My avocation is process efficiency. I spend my time helping businesses come up with ways to do things smarter, faster, better. My teams think it a big success to decrease the time it takes to do something by 50% or more. Yet… I’m concerned about how all this efficiency, including automation and “right-sourcing”, are affecting the long-term prospects for human employment.
Case 1 — The state of California has a relatively new tax program called “Ready Return”. It allows the state department of revenue to assemble what they already know about you – wages reported on a W-2, income from bank or investment accounts – into a pre-filled tax return. You review the information, add or correct if necessary, sign and return the form to receive an income.
It’s a wonderful example of efficiency. It’s the very best use of technology, to save human effort.
Not surprisingly, the change is being fought by companies like Intuit (maker of TurboTax) and H&R Block. If successful, the program will eliminate the need for many, many paid tax preparers. It will reduce the need for do-it-yourself tax software. Those software companies employ technical support staff to help answer customer questions. With less customers, there will be less need for customer support, and less jobs.
Case 2 — You would have to be living under a rock not to know that Google is developing driverless cars. I drive myself every day. When I envision a driverless vehicle, I imagine being able to make calls and take care of work during my commute. Sort of the way it works in cities with good public transportation. So my driverless vehicle won’t put anyone out of work, it will just make my life easier.
But driverless cars in Manahattan? To be honest, sometimes I would prefer to take a taxi without human interaction. But that’s a lot of drivers to put out of work. Of course, you could tell yourself that we are decades away from working out the public acceptance issues of driverless cars.
Not really. In some mining and drilling sites, there are already robotic and autonomous vehicles doing tedious, dangerous or time-consuming jobs. Oil drilling and fracking sites are beginning to use self-driving vehicles for water delivery, skirting the otherwise tedious and expensive trips made with human drivers, who can only drive for limited hours per day and in certain weather conditions. Mines are beginning to use autonomous vehicles to create a 24×7 work stream, doing jobs that may be too dangerous for human drivers.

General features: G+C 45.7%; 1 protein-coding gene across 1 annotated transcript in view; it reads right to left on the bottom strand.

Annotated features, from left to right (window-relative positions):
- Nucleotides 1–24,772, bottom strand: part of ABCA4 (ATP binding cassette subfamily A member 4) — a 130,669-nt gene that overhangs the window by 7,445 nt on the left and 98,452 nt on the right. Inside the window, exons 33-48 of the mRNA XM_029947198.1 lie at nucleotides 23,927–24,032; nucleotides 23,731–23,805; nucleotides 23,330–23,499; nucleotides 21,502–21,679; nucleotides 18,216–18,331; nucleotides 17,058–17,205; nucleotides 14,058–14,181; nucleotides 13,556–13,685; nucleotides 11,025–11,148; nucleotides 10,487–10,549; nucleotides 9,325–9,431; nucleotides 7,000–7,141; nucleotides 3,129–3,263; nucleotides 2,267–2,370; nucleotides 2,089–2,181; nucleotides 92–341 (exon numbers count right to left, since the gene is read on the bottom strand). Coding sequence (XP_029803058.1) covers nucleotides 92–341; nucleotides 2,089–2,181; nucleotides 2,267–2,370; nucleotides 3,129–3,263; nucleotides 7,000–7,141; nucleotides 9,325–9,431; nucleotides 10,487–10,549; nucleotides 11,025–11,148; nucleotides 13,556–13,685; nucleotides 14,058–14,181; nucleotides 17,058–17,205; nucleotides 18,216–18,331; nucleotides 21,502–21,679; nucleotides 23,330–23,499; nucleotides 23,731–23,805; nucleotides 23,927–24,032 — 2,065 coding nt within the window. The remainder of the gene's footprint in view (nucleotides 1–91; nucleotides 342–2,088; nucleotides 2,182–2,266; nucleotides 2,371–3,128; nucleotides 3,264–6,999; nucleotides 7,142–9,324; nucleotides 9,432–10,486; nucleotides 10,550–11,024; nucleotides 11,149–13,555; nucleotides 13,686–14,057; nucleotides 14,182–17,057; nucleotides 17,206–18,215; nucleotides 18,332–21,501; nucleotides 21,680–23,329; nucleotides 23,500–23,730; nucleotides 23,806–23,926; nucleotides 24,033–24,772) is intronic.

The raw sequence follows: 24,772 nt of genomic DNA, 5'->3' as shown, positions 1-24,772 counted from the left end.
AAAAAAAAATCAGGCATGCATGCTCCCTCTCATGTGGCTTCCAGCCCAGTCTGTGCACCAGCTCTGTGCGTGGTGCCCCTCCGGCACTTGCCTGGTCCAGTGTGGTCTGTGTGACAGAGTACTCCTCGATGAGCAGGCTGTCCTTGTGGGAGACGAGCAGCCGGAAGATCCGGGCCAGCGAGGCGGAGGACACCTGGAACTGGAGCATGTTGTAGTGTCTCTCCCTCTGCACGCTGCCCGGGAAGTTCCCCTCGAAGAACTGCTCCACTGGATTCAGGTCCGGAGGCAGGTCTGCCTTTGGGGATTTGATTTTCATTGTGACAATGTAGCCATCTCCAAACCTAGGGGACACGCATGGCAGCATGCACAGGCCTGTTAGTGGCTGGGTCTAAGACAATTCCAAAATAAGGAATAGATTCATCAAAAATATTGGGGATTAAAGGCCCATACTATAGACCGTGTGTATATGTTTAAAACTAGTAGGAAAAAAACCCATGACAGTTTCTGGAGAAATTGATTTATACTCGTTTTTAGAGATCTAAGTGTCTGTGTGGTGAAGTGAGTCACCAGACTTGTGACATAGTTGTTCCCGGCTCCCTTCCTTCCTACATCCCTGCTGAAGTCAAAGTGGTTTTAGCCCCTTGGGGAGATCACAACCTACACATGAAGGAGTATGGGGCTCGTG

Case 3 — I saw the third case for myself. At the time, I was doing some work for a manufacturer of specialty glass, when one of my consulting trips was postponed. A serious winter storm was rolling in and the governor of the state had requested that area businesses close for a few days if possible, especially in low-lying areas.
Under normal circumstances, this highly-automated factory runs with a very small crew. Most of the workers had already headed home, but the last two workers decided to try something. Before they locked up, they set up the production line to run. With some orders scheduled for later that week, they figured that even a few hours of runtime would be better than nothing.
When they returned, product was ready, stacked neatly. Almost like elves had been producing while they were away. When they saw what had happened, workers marveled and cheered and congratulated each other for setting up such an efficient operation. They had created three days of inventory, without lifting a finger.
Then they fell silent. They had created three days of inventory, without lifting a finger.
The efficiency expert in me loves these stories. Each one of them simplifies or streamlines work to make life easier for customers or better for the environment. But they also take away jobs, or reduce the need for the “skilled” portion of skilled labor. The remarkable question is this… What can, or should we do about it? For the moment, let’s make that a question for another post.
photo credit: http://www.flickr.com/photos/22339026@N00/114279318